Prashant: Let’s get into the details of the four-month program you mentioned earlier. Once you accept the company for the BAP, what are your next steps?
Nandini: We do not follow a fixed curriculum. The engagement is customized and specific to each company. We spend an average of ten to fifteen hours a week to help the startup achieve its milestones. These milestones are based on the business requirement as defined by the founding team and The Morpheus team at the start of the engagement. A startup has to work on only two things – build and sell, and we help startups achieve this. Also related is the fact that the company should start making revenues as fast as it can and we help achieve it.
Prashant: How do you define success of your programs?
Nandini: There are two kinds of success:
At The Morpheus, we focus on getting startups cash flow positive and self-sustaining.
Prashant: Tell us some of the metrics that you measure.
Nandini: Various matrices for various things. Some areas we measure include product traction, customer acquisition channels, CAC, website, and so forth.
Prashant: On average, how long does the company stay in your incubator?
Nandini: Since we are not a typical incubator. The intensive engagement is for four months and life-long after that.
Prashant: How is your engagement with the company after incubation?
Nandini: As mentioned earlier, it lasts as long as the company exists, but on a as-needed basis. If someone wants a key connection to be made, help in fund raising, help in diversification, and so on.
Prashant: What the business model of The Morpheus? Do you charge companies, or is it a plain equity model?
Nandini: We rely on equity.
Prashant: Do you also invest any money in the company? Could you let us know more about the fund and how much you typically invest in a company?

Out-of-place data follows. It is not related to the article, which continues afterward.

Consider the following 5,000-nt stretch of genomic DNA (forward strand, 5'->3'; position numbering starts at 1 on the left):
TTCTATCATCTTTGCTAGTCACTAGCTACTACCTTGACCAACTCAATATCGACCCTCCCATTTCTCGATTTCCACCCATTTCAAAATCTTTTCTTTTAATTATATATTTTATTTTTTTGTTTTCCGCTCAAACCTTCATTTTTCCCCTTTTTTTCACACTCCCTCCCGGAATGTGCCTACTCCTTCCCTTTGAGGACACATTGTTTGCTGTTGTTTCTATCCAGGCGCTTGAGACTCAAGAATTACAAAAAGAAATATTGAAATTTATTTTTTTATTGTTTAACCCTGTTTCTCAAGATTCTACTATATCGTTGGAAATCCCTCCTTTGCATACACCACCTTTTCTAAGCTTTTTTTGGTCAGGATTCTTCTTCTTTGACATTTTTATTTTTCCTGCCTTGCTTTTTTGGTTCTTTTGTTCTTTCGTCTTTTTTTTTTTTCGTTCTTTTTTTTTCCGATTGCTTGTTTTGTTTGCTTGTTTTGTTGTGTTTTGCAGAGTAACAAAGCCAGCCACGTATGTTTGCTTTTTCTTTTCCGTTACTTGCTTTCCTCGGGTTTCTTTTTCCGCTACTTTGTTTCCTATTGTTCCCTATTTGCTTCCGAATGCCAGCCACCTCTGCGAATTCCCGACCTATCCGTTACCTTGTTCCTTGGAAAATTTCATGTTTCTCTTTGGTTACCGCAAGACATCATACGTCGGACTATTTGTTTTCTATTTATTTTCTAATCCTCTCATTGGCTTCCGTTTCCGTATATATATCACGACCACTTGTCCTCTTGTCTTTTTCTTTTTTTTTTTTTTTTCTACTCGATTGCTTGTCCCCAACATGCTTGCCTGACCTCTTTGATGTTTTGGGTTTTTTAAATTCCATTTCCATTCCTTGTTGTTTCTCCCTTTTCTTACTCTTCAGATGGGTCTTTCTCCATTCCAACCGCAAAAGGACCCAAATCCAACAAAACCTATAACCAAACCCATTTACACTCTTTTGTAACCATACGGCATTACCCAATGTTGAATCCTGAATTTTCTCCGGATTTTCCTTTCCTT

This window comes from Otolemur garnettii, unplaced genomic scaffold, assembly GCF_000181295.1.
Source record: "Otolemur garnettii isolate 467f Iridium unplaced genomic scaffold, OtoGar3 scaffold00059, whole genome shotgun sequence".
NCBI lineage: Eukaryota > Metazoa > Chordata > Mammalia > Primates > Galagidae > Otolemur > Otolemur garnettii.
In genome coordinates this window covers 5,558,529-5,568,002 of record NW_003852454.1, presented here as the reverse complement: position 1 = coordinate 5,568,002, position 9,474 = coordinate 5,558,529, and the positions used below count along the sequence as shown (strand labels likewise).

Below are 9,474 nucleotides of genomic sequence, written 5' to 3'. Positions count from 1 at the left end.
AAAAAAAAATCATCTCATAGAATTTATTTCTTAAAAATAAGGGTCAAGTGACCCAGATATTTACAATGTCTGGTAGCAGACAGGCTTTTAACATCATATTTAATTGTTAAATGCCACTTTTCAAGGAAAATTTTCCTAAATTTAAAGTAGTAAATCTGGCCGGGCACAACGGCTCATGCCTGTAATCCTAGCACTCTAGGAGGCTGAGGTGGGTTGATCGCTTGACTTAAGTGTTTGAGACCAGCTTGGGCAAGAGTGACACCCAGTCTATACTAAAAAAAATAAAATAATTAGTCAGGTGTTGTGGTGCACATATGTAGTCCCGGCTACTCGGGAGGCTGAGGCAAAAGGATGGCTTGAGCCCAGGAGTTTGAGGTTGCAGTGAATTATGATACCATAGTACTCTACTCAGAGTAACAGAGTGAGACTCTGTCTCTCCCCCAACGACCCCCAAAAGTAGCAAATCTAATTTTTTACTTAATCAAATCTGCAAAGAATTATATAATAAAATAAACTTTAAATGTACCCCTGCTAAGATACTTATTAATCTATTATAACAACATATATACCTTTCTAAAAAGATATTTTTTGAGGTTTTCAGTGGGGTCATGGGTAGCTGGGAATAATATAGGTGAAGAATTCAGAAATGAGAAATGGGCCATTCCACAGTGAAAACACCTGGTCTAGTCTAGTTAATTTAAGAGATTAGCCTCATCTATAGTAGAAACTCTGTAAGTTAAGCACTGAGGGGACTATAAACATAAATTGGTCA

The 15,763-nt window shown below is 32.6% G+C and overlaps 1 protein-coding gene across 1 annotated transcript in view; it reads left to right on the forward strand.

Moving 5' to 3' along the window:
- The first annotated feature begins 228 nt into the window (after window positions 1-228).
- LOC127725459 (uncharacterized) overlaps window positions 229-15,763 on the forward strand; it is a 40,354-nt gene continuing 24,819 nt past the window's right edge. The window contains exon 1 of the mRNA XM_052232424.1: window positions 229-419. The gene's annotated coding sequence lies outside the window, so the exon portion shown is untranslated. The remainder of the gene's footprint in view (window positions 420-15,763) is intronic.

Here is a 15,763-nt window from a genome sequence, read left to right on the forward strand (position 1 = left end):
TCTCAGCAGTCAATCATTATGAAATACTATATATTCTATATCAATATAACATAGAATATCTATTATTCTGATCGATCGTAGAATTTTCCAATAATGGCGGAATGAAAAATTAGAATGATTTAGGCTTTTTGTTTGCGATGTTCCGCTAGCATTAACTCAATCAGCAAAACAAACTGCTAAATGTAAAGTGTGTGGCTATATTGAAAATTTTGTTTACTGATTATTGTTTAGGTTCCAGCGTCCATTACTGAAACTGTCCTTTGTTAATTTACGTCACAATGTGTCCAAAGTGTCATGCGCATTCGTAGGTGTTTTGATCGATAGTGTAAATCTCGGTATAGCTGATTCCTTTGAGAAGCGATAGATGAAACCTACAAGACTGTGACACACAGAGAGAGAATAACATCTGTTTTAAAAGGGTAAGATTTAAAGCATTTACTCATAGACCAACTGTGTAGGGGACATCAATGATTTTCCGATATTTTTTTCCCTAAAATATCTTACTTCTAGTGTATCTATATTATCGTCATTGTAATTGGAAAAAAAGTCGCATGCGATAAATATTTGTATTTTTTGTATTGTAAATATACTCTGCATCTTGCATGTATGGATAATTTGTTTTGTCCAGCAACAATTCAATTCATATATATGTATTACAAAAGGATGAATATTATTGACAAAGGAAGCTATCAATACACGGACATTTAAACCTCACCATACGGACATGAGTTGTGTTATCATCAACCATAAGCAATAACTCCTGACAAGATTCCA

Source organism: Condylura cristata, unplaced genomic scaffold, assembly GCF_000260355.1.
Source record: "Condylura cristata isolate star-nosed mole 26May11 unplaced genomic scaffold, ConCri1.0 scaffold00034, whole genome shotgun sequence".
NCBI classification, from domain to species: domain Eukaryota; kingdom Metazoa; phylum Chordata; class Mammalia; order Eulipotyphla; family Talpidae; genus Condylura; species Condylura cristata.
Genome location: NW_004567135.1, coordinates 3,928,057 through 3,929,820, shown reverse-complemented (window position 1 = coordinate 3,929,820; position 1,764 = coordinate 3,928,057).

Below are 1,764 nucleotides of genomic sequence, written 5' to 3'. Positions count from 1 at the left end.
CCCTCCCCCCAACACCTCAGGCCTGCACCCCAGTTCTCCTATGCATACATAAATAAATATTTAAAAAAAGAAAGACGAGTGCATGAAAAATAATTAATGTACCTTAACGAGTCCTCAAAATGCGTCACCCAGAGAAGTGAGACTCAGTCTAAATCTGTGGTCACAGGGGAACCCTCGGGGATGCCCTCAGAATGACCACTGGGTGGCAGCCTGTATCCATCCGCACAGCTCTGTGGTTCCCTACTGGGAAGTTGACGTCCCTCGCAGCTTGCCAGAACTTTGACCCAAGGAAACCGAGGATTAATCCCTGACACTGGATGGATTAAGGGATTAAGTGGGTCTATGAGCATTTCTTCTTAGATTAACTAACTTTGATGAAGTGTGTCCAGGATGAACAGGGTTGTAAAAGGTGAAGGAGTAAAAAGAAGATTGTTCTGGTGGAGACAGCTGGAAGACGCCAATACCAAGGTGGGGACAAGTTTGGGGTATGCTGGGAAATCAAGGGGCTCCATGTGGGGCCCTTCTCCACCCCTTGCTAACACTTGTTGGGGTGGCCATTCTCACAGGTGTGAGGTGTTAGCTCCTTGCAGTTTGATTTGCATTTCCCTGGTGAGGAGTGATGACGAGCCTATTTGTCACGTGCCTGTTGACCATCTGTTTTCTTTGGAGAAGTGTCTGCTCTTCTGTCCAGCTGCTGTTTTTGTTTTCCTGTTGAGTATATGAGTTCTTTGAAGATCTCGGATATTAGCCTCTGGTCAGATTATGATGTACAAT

Nandini: To date, we have raised a first fund of 1 crore rupees (approximately $20,000–$25,000). We started investing 5 lakh rupees in each of the companies we have accepted from 2010 onwards.
Indus Khaitan later added that they are also looking to raise two more funds, another similar fund of 2 crore rupees (approximately $40,000–$50,000) and a bigger one of $5 million for follow-on investments for their portfolio companies.
Prashant: What is the typical valuation of the company when you invest, and how do you decide?
Nandini: Take a look at this to see our valuation criteria and funding philosophy:
Though at the stage we deal with, it’s too early for any valuation. It’s based on the team and its potential. We take 7%–12% as mentioned before for our mentoring and investment. On average, we take around a 10% stake.
Initially when The Morpheus had no fund for investing in portfolio companies, to some extent entrepreneurs were not very clear on equity terms. There were significant discussions on the topic among founders, and it was not an easy go.
Aditya Sahay from Radbox enrolled in The Morpheus just before the fund was established, and he says that the fund, though small, helps clarify things in great detail. He adds that based on the founding team’s expertise and milestones achieved, 7%–12% seems decent to most. He also suggests entrepreneurs not to be very hard in negotiation, 1%–2% here and there should be fine. It is important to ensure a good relationship with the partners and if you are just looking for money don’t look towards The Morpheus, he says. On the bigger fund that The Morpheus is raising, Aditya says that would make the job of entrepreneurs at The Morpheus looking for follow-on investment easy, as they won’t have to convince another investors and partners and rather stay focused on building their businesses.